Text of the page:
By Mackenzie Mannion

We’re all aware of one of the newest buzzwords to flood our social media; self-care. Oxford Languages defines self-care as “the practice of taking action to preserve or improve one’s own health.” Self-care acts can, should, and will mean something different to everyone. Not only will self-care practices differ for everyone, but they differ from situation to situation. Learning the different types and how to avoid negligent use of self-care is essential for yourself and the people around you. 

Proper self-care is critical to our overall well-being, but like most things, the pendulum can and does swing both ways. We don’t want to neglect ourselves so much that we’re constantly burnt out or being taken advantage of, two things that can plague our daily lives until mediated. But when the pendulum swings too far the other way, only prioritizing ourselves and becoming unreliable due to practicing “self-care,” we impact and possibly hurt those around us. 

To create a healthy balance, we need to take inventory of ourselves and what matters most. Finding what needs a better balance, where we can improve, and what will help our future selves. Types of self-care practices can be categorized into seven groups, and within these groups, each practice can generally be seen as either “deep” or “surface.” Both are important to balance; some might take more work than others. 

The seven areas of self-care are:

  • Emotional Self-Care
    • Boundaries, self-compassion, therapy
  • Physical Self-Care
    • Recharging yourself, exercise, bodywork, prioritizing sleep 
  • Practical/Environmental Self-Care
    • Budgeting, creating an organized environment, monitoring screen-time
  • Mental/Psychological Self-Care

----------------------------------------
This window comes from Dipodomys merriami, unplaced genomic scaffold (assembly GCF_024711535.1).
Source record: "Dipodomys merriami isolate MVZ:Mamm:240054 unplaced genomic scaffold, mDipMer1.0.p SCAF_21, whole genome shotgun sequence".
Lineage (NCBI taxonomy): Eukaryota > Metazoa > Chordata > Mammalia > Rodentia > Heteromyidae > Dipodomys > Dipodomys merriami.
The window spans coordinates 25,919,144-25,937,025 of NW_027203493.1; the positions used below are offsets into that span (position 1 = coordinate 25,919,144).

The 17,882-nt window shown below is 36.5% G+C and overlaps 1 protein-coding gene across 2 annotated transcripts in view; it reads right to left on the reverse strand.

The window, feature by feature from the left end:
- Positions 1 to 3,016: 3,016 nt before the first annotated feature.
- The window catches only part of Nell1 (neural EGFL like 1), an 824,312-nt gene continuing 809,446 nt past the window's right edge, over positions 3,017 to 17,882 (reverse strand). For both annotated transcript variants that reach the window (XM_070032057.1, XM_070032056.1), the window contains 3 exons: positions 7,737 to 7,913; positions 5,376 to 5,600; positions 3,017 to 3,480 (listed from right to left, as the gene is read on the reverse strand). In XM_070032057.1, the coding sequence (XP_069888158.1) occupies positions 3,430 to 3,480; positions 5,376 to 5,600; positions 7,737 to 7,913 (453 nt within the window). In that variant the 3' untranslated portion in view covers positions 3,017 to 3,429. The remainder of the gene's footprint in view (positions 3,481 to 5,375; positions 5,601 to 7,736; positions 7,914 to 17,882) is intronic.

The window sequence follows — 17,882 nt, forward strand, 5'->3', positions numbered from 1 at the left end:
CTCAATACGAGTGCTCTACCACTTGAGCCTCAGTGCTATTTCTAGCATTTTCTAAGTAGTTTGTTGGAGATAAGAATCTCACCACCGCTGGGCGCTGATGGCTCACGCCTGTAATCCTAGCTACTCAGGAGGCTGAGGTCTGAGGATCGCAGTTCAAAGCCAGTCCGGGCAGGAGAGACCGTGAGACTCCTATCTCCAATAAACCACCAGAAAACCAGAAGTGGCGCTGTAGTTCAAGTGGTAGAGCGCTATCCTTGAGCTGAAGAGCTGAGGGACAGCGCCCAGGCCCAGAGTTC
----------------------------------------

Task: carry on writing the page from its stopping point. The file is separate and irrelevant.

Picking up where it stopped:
• Reading, practicing mindfulness, digital detox
  • Social Self-Care
    • Boundaries, keeping/prioritizing commitments, spending time with loved ones, socializing  
  • Spiritual Self-Care
    • Reflecting, meditating, journaling, connecting with nature
  • Professional Self-Care
    • Taking care of business, holding commitments, negotiating needs, working hard, advocating for yourself 

Many of these practices are openly discussed and implemented in our lives. Practices such as taking a bath, a screen-free afternoon, exercise, and even therapy are promoted within our daily conversations and social media. These are considered “surface” practices; while they’re essential, other “deeper” work needs to be done. Learning to set boundaries, advocating for yourself, and detaching from things that unnecessarily drain you, are all things that often get neglected through the hustle and bustle of our daily lives. 

Contrarily, neglecting all other aspects of your life (work, friends, family, commitments, etc.) can negatively impact you and those around you. Consistently labeling bare minimum effort at work as “self-care” may not fare well with your coworkers and boss. Canceling on your friends last minute time after time and claiming a “self-care night in” isn’t painting a picture of overall “wellness.” Neglecting your finances because it’s stressful might eventually catch up to you. 

The key to these negligent uses of self-care is to be proactive. Help your future self by setting boundaries before you feel overwhelmed. Schedule time to check in with yourself and realign your priorities. Becoming unreliable or irresponsible because of self-care will defeat its purpose. Keeping track of how you’re doing and feeling will help your self-care regime flourish and bring balance to your life. Get to know yourself, your boundaries, and your limits. 

Self-care practices start from within; practice positive self-talk and self-compassion. We all deserve to live a balanced life that protects our energy while still being reliable friends, family members, and employees. Start by getting to know yourself, practicing self-compassion, and taking inventory. If this is all new to you, seems unobtainable, or overwhelming, that’s OK. If you aren’t already, talk with a therapist. Taking care of yourself can be hard, but a counselor can help you sort through what’s working and what’s not. Self-care shouldn’t be a luxury; it’s a necessity. 

Mackenzie Mannion is a graduate student in SUNY Oswego’s Mental Clinical Health Counseling Program. She is currently an intern at the Counseling Services Center on SUNY Oswego’s Main Campus. After graduation in May of 2023, she will begin working as a counselor in Syracuse, NY.  Throughout the graduate program, she developed a better understanding of herself,  her interests, and her career in mental health counseling.  During her free time, she enjoys spending time with my dogs, Noodle & Sonny, spending time with friends & family, traveling, reading, and watching reality tv!